MLB Playoffs: My Dad Says, 'Don't Pick on the Heavy Guys.'

After the Phillies failed in their League Championship quest, I planned a hard luck blog in my head.

While words festered in there like a zit from a chocolate Ding Dong, I asked my dad to share a story I’d once heard him tell. But before he did, he wanted me to make one promise:

“Title your blog: My dad says, ‘Don't pick on the heavy guys.’”

I had to commit because every writer loves a theme and every story needs a hero, and my old man was the key to both. So after I exchanged a title for a gift, he fed me one:

“Bradley was his name. Bradley Johnson. He was our second baseman. Good little leaguer. Always was the best dressed eleven-year-old I ever coached. Hard-nosed and bright—extremely so. We were playing Guttenberg and their pitcher was good-sized for twelve and threw hard. Smoke came behind the ball. After three innings of him it seemed we had done nothing but hit foul balls and cower.

Now I had kids who were not usually afraid because our pitchers threw hard to them in practice. But this guy was exceptional and just that much faster, and perhaps because he was bigger, they were jumping out of the box. So I had a talk about this between innings. I was never one to sugarcoat things, and to stick with this philosophy, I said, ‘Maybe we shouldn’t play teams that are this good. Or maybe I could ask their coach to throw the ball slower. Or perhaps we should just put some girl teams in the schedule.’

No one had anything to say.

The next batter up was Bradley. I don’t remember which pitch it was—the second or third, but he sent it screaming into center field. I was coaching first and after he rounded the bag and hustled back, he looked up from under his too large helmet with bright eyes—eyes that said he’d heard me, and said, ‘That’s a lot harder than you think.’

Our next hitter one-hopped it off the wall and before the inning closed, their coach walked to the mound, head down, and took his pitcher off the field in tears. I found out this was the first time any team had ever hit him. I didn’t share that with my players until much later, and their reactions are a bit foggy in my mind now, but I still vividly recall Bradley’s eyes when he glared up at me and said, ‘That’s a lot harder than you think.’”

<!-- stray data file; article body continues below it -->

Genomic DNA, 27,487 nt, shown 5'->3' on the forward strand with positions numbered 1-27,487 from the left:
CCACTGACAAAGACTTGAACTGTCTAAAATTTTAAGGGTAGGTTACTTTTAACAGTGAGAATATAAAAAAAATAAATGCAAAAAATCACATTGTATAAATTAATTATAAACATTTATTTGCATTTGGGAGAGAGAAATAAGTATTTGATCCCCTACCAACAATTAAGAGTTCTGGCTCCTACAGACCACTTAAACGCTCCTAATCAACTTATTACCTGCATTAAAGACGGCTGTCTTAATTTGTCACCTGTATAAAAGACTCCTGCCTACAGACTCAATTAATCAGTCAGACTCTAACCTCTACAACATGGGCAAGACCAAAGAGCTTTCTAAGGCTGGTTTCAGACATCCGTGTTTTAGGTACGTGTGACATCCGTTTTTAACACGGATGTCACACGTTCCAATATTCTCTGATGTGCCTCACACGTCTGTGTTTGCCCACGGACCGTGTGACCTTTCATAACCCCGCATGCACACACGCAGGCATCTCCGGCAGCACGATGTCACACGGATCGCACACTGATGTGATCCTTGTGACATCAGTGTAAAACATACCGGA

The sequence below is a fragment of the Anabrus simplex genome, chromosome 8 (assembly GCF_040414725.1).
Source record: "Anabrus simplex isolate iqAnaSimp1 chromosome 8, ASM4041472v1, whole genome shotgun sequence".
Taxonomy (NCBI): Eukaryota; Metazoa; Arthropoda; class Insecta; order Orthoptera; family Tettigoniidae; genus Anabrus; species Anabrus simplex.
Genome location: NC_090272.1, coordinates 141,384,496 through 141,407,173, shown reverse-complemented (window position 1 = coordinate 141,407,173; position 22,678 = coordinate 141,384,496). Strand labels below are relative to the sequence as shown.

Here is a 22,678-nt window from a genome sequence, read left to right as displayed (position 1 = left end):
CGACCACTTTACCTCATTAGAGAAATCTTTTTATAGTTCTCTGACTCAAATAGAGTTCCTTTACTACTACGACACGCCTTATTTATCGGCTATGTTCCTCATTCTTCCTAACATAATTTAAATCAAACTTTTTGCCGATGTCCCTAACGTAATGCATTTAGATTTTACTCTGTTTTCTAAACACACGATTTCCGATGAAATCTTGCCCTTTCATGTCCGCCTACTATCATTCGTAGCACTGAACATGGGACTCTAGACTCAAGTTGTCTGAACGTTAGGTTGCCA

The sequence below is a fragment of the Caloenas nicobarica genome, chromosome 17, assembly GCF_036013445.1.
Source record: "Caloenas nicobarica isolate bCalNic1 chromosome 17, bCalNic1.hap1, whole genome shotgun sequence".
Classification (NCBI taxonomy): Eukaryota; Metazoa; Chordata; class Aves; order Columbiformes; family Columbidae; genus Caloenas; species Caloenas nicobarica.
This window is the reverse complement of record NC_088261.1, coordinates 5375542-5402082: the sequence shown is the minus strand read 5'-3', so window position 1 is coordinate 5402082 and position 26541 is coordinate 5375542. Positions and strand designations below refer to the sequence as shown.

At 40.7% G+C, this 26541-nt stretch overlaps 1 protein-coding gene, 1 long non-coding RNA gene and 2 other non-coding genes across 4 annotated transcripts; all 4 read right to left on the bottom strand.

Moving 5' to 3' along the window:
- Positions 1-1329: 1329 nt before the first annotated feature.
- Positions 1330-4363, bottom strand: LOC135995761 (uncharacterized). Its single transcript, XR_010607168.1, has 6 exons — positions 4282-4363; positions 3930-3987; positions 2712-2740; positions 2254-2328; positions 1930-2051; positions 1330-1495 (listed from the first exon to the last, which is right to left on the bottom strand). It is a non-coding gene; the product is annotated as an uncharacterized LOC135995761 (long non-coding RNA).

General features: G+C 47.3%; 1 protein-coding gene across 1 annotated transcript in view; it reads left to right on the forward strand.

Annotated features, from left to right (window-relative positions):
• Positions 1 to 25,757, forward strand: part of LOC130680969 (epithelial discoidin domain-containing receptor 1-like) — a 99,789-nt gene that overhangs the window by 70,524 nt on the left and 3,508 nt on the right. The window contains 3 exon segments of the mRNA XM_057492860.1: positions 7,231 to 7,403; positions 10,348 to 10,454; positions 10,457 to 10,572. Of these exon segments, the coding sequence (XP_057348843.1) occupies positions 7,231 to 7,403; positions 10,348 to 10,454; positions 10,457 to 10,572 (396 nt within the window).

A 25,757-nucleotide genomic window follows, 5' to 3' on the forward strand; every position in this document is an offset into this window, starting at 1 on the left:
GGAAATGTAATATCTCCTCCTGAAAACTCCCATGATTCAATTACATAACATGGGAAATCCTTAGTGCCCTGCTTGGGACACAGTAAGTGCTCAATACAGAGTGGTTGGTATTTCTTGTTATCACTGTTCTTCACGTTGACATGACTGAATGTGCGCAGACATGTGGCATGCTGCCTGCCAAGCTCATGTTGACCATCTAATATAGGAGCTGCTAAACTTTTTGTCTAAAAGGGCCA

The Phillies are still feeling the sting of elimination in a playoff season where all signs pointed to world domination.

We could talk on and on about who was out-pitched, out-hit, out-coached, or out-dueled; we could analyze the stats and ascertain why the underdog came out on top and the odds lied.

We could examine why the Giants “hit the ball where it’s pitched” while the Phillies were looking for their pitch to hit.

We could compare Charlie’s devotion to his starters to Bochy’s bench theory of musical chairs.

We could analyze the shortfalls of a long-ball game and the benefits of small ball.

And we could live the rumors that Phil’s fans are frontrunners or we can stand behind our team and buy what Charlie says, “That’s baseball.”

The reason I’m not distraught about the night where all the rally stayed on the towels is because I spent the hours before that game reflecting on the life of a friend. Glenna’s last wish was to be celebrated in an atmosphere of joy and gratitude with friends rejoicing in the music she loved and the service she had planned.

But as hard as I tried, every word that was spoken made it harder to breathe. Each attempt to utter a word to a song she had chosen made my face tremble, my throat seize and my tears run. It was a trifecta of sadness.

A few hours later, it occurred to me that I had failed miserably to carry through on Glenna’s request to pay my last respects with happiness in my heart, but it wasn’t for lack of effort or desire.

And if I ever see her again, I know exactly what I’ll say: “It’s not as easy as you think.”

I’m sure that’s how the players who made up the postseason roster feel about baseball—someone wins and someone loses.